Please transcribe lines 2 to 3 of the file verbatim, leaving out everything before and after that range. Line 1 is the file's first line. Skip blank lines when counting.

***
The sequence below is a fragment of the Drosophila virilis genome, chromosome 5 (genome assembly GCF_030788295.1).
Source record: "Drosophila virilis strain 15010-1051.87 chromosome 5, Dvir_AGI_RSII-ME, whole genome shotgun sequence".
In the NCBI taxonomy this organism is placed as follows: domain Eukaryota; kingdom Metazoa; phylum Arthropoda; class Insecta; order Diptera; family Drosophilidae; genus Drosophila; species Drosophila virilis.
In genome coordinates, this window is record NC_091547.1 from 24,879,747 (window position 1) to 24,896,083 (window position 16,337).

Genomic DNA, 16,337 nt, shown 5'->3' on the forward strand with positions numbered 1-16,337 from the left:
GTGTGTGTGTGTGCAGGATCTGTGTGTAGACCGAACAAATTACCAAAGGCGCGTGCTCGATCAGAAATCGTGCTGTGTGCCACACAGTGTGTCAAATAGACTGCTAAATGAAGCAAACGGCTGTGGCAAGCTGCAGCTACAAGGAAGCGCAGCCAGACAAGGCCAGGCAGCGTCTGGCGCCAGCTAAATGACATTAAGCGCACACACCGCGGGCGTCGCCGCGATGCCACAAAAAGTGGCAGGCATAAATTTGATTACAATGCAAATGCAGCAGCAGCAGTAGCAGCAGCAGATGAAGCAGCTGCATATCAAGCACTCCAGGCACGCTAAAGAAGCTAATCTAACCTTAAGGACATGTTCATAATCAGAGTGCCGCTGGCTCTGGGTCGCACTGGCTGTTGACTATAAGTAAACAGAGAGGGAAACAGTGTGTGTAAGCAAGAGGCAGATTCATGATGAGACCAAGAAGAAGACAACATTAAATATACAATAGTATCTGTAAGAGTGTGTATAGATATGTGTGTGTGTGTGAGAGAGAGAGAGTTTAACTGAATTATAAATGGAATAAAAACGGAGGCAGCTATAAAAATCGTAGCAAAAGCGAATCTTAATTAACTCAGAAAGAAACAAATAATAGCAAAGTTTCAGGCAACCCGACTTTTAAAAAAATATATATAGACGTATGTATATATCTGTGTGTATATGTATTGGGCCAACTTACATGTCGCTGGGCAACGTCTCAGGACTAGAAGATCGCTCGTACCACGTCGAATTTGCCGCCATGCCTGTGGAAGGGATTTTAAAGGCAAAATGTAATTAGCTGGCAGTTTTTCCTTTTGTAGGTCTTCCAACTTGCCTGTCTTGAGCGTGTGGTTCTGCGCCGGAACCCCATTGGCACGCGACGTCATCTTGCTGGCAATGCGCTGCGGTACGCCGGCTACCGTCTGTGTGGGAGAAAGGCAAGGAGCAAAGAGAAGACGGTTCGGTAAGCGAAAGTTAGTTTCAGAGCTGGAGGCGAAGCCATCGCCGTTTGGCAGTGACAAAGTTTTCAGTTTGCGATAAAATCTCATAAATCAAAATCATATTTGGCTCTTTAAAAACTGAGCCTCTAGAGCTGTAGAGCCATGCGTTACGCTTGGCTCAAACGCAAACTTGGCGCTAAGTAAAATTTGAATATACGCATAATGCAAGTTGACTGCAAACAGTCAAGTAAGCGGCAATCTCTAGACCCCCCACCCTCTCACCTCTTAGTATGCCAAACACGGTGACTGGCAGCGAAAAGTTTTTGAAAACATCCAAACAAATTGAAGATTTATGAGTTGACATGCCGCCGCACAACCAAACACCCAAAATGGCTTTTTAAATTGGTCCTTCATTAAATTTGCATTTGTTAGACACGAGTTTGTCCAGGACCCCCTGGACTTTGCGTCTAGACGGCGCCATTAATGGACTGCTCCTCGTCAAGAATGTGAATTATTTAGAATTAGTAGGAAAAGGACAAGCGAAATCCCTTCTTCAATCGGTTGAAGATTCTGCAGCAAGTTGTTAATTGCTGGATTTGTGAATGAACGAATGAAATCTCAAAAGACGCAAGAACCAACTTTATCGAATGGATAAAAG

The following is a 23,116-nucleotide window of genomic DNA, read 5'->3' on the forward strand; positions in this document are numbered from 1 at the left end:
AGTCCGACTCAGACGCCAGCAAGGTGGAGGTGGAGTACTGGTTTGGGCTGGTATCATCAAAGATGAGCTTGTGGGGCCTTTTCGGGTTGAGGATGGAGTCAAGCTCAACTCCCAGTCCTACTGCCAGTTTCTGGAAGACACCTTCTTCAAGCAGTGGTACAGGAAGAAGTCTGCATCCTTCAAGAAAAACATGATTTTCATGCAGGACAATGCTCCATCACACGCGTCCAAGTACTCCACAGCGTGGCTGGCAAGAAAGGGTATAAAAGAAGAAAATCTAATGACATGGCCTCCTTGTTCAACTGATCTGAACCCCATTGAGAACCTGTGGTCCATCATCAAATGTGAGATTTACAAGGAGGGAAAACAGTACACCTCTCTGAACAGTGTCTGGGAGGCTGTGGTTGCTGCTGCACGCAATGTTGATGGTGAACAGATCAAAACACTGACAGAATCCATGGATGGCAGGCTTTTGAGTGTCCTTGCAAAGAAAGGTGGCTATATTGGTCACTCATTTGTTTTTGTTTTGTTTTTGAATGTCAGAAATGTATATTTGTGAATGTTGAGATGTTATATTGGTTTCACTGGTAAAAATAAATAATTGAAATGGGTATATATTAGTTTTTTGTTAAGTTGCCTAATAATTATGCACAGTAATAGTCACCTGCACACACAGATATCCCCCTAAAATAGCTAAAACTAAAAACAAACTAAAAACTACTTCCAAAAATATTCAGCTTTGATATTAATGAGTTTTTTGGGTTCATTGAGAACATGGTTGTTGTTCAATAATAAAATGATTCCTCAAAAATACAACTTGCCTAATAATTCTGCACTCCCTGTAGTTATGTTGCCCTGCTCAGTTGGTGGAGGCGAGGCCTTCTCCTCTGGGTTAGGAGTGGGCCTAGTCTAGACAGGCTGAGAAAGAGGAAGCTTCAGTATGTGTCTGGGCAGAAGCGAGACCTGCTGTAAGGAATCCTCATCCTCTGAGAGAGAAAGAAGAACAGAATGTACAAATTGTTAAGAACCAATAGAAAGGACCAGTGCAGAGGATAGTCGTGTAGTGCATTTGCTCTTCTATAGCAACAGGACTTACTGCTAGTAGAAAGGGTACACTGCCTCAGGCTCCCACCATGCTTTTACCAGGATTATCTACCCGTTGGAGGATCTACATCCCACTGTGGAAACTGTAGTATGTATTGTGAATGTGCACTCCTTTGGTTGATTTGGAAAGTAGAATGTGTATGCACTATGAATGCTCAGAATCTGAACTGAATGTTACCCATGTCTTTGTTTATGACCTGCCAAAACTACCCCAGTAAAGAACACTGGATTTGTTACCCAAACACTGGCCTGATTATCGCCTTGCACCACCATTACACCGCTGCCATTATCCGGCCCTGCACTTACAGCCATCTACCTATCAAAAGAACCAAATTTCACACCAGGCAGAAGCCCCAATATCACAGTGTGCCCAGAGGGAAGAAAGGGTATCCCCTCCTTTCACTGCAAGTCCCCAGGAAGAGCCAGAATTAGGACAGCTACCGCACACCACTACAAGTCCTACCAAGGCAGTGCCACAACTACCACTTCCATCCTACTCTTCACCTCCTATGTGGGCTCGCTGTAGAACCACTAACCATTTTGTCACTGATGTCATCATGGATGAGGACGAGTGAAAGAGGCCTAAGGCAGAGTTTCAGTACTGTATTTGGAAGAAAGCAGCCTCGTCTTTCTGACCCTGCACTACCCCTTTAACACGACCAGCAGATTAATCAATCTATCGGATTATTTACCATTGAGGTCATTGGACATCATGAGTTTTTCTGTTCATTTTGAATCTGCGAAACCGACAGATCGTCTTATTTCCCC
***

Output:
Source record: "Drosophila virilis strain 15010-1051.87 chromosome 5, Dvir_AGI_RSII-ME, whole genome shotgun sequence".
In the NCBI taxonomy this organism is placed as follows: domain Eukaryota; kingdom Metazoa; phylum Arthropoda; class Insecta; order Diptera; family Drosophilidae; genus Drosophila; species Drosophila virilis.